When I first saw the film version of The Dresser in 1983, based on the stage play by Ronald Harwood, starring Tom Courtney as Norman, the Dresser (below, R), and Albert Finney as Sir (below L), the fading and ailing stage-star, I was very moved by the unrequited love involving all the principals.
Though I was obviously much younger during the screening of the first, award-winning film of The Dresser, I was certainly looking forward to seeing some of my favorite actors in the Starz-BBC remake. Anthony Hopkins as the senile and ailing leader of a third-rate acting troupe, Sir; Ian McKellan as his Dresser, Norman; Emily Watson as Sir’s common-law “wife” and stage co-star, Her Ladyship; and Edward Fox in a small but powerful role as Lear’s Fool; all promised to make this a memorable visit to the backstage and dressing-room world of theatre during World War II. Alas, though most of the performances were understated and subtle, some of the production values were less than wonderful, and some of the interpretations of the characters were too over-the-top to be as effective as they were in the original film.
Sir (Anthony Hopkins, above R) is clearly having difficulties that he can no longer hide from the other members of the acting troupe, including his common-law wife, Her Ladyship (Emily Watson), who urges him to announce his retirement after the night’s performance,
and the troupe’s stage manager, Madge (Sarah Lancashire), who urges him to let her cancel the show if he can’t go on.
Sir’s long-time Dresser, Norman (Ian McKellan, below, standing), however, insists that Sir can perform, that Sir’s just a little tired, and that Norman himself has plenty of time before the curtain goes up to get Sir ready, once again, for the stage.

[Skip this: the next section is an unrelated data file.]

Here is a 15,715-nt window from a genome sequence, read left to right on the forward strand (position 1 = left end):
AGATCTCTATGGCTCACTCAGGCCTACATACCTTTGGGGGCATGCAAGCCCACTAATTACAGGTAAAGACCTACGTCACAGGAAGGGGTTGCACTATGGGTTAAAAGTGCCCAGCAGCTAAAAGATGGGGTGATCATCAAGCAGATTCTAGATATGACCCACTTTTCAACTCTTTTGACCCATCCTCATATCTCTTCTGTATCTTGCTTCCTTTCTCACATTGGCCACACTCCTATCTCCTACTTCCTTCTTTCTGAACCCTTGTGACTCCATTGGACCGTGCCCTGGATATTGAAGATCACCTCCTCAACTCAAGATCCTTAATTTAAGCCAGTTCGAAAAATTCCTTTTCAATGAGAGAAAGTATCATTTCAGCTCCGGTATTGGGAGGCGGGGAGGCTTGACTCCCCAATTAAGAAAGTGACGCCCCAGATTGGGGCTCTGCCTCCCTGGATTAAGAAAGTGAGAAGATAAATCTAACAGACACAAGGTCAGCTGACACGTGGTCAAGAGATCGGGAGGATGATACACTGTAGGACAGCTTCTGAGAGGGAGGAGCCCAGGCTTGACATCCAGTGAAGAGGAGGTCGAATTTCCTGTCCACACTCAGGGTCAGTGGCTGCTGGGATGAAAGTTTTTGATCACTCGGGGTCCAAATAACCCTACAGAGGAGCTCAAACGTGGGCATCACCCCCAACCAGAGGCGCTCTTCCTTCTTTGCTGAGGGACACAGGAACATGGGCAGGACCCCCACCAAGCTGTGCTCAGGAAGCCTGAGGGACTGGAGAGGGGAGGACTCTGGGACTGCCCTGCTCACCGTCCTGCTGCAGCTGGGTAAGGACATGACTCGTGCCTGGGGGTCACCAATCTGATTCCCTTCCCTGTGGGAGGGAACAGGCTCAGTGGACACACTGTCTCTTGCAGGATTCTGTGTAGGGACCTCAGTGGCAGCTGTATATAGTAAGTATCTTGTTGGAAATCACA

Norman continually insists that the show can go on despite the fact that Sir simply cannot remember the first line of the play and asks for it repeatedly, that he puts on the wrong make-up (for Othello, in a rather gruesome, decidedly unhumorous black-face moment), and cannot recall what tonight’s play is (King Lear). Despite Sir’s initial inability to recall his lines just before going on stage, Sir eventually gives the performance of his career, which may not be saying much considering that his “wife” Her Ladyship calls him a “third-rate actor” not a “Colossus” conquering the world.
Most of The Dresser is set in the intimate, almost claustrophobic arena of Sir’s dressing room, with other actors coming in and out to discuss their discontents, their ambitions, and maneuvering their way around Sir’s “political” position as the head of the troupe. Her Ladyship, tired of the grueling routine of the troupe, which must perform a different Shakespeare play each night, wants Sir to retire at the conclusion of the night’s performance. When Her Ladyship is not urging him to retire, she’s bitterly complaining about the fact that neither her personal nor her professional life, both intimately connected to Sir, has turned out the way she’d expected.
Irene, the young ingenue (Vanessa Kirby, below), attempts to “seduce” Sir, in what Dr. Zaius of Den of Geeks calls the “strangest faux-seduction” scene ever, in her ploy to replace Her Ladyship as the female star of the troupe. Actually, the scene seemed well-done to me, given Sir’s supposed age, physical frailty, illness, and impending death. Sir insists that Irene, whose name he cannot recall, lift her outfit so he can examine her legs, then he grabs them, commenting on the fact that she’s rather thin, then lifts her, shouting something about that’s the way it should be (he’s constantly complaining about all the weight that Her Ladyship has gained over the years, yet she still plays Cordelia in King Lear and Sir has to carry her onto the stage whenever they perform the play). In short, with the young, ambitious ingenue, Sir’s spirit is willing, but his flesh cannot complete the seduction: he must settle for grabbing her upper thighs and for lifting the younger actor in his arms, instead of having intercourse with her in his dressing room during the show’s Interlude.